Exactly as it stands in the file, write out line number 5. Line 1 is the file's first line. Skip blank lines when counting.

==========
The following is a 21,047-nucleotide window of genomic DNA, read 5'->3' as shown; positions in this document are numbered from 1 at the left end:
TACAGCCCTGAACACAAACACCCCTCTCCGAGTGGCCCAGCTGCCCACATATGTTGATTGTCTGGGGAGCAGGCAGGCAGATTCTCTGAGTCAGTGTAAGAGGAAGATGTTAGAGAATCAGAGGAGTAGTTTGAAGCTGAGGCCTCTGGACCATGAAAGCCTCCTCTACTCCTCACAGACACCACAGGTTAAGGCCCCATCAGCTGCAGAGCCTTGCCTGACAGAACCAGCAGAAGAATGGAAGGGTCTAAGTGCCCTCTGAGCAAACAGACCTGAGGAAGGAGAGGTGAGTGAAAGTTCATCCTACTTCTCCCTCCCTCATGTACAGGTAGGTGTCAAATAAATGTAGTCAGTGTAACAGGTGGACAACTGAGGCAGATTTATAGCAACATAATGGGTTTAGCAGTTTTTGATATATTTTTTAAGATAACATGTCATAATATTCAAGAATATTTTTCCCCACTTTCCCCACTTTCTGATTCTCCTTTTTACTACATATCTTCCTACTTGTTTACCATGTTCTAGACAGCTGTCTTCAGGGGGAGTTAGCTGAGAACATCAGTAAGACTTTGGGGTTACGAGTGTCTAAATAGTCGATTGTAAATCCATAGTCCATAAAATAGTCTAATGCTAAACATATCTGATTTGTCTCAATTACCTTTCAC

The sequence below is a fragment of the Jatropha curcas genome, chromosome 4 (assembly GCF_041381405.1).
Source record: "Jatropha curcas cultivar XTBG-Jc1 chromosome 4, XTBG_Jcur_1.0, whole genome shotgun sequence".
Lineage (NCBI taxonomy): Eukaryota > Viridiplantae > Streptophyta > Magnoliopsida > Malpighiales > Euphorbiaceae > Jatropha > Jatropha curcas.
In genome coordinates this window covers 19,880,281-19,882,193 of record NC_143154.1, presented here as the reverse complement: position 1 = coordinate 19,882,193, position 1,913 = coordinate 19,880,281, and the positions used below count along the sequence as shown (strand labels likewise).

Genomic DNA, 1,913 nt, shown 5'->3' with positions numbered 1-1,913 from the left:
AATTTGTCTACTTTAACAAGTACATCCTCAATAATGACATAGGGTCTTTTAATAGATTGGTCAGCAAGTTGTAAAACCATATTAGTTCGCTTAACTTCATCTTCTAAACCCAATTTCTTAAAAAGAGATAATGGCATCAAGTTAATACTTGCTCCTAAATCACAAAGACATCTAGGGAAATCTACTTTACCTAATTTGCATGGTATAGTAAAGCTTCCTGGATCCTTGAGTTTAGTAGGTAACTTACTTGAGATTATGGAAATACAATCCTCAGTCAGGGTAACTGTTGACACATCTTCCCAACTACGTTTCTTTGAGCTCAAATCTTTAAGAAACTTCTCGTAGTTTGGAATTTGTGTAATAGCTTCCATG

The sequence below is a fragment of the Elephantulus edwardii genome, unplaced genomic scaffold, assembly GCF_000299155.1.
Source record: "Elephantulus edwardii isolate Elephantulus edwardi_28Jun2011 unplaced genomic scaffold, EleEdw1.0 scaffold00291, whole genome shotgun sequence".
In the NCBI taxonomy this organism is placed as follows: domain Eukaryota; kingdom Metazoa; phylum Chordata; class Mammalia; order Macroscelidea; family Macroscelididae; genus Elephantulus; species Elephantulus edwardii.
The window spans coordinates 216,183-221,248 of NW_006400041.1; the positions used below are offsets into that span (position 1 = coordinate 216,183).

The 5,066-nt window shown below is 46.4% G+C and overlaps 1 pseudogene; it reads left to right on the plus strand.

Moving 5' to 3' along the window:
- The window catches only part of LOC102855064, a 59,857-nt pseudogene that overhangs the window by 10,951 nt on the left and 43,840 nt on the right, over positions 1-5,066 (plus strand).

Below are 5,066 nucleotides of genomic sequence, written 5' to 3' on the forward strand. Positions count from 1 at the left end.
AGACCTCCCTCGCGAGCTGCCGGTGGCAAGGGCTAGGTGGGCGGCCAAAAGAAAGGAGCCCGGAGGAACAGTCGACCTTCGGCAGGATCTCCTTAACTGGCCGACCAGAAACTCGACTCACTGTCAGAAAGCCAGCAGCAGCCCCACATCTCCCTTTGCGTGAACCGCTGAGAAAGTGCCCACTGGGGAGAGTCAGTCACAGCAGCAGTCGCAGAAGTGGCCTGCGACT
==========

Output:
Lineage (NCBI taxonomy): Eukaryota > Viridiplantae > Streptophyta > Magnoliopsida > Malpighiales > Euphorbiaceae > Jatropha > Jatropha curcas.